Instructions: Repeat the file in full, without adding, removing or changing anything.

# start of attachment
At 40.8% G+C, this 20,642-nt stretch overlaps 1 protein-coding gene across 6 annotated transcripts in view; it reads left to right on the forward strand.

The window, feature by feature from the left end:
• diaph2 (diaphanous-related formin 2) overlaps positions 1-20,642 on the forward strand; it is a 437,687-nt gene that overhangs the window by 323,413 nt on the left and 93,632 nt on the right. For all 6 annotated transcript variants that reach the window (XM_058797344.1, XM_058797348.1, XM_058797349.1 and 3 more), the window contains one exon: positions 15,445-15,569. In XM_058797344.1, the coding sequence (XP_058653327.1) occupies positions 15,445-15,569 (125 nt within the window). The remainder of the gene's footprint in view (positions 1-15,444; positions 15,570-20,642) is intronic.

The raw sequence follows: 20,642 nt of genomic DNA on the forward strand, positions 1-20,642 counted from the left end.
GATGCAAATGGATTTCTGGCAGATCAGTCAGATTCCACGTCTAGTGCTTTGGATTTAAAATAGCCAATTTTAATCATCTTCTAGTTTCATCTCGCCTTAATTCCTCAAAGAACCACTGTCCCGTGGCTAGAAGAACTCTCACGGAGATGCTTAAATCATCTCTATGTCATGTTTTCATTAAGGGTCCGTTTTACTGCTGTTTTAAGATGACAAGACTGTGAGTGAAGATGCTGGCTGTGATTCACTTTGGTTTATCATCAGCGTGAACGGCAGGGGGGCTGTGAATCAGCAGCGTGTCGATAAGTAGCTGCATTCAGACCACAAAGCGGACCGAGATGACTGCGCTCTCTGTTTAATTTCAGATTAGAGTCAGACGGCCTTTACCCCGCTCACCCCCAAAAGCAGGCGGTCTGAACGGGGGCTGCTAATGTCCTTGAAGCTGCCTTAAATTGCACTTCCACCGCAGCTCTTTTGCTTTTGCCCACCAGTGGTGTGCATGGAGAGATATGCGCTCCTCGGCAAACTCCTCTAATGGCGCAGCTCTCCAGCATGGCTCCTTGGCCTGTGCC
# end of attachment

At 40.8% G+C, this 20,642-nt stretch overlaps 1 protein-coding gene across 6 annotated transcripts in view; it reads left to right on the forward strand.

The window, feature by feature from the left end:
• diaph2 (diaphanous-related formin 2) overlaps positions 1-20,642 on the forward strand; it is a 437,687-nt gene that overhangs the window by 323,413 nt on the left and 93,632 nt on the right. For all 6 annotated transcript variants that reach the window (XM_058797344.1, XM_058797348.1, XM_058797349.1 and 3 more), the window contains one exon: positions 15,445-15,569. In XM_058797344.1, the coding sequence (XP_058653327.1) occupies positions 15,445-15,569 (125 nt within the window). The remainder of the gene's footprint in view (positions 1-15,444; positions 15,570-20,642) is intronic.

The raw sequence follows: 20,642 nt of genomic DNA on the forward strand, positions 1-20,642 counted from the left end.
GATGCAAATGGATTTCTGGCAGATCAGTCAGATTCCACGTCTAGTGCTTTGGATTTAAAATAGCCAATTTTAATCATCTTCTAGTTTCATCTCGCCTTAATTCCTCAAAGAACCACTGTCCCGTGGCTAGAAGAACTCTCACGGAGATGCTTAAATCATCTCTATGTCATGTTTTCATTAAGGGTCCGTTTTACTGCTGTTTTAAGATGACAAGACTGTGAGTGAAGATGCTGGCTGTGATTCACTTTGGTTTATCATCAGCGTGAACGGCAGGGGGGCTGTGAATCAGCAGCGTGTCGATAAGTAGCTGCATTCAGACCACAAAGCGGACCGAGATGACTGCGCTCTCTGTTTAATTTCAGATTAGAGTCAGACGGCCTTTACCCCGCTCACCCCCAAAAGCAGGCGGTCTGAACGGGGGCTGCTAATGTCCTTGAAGCTGCCTTAAATTGCACTTCCACCGCAGCTCTTTTGCTTTTGCCCACCAGTGGTGTGCATGGAGAGATATGCGCTCCTCGGCAAACTCCTCTAATGGCGCAGCTCTCCAGCATGGCTCCTTGGCCTGTGCC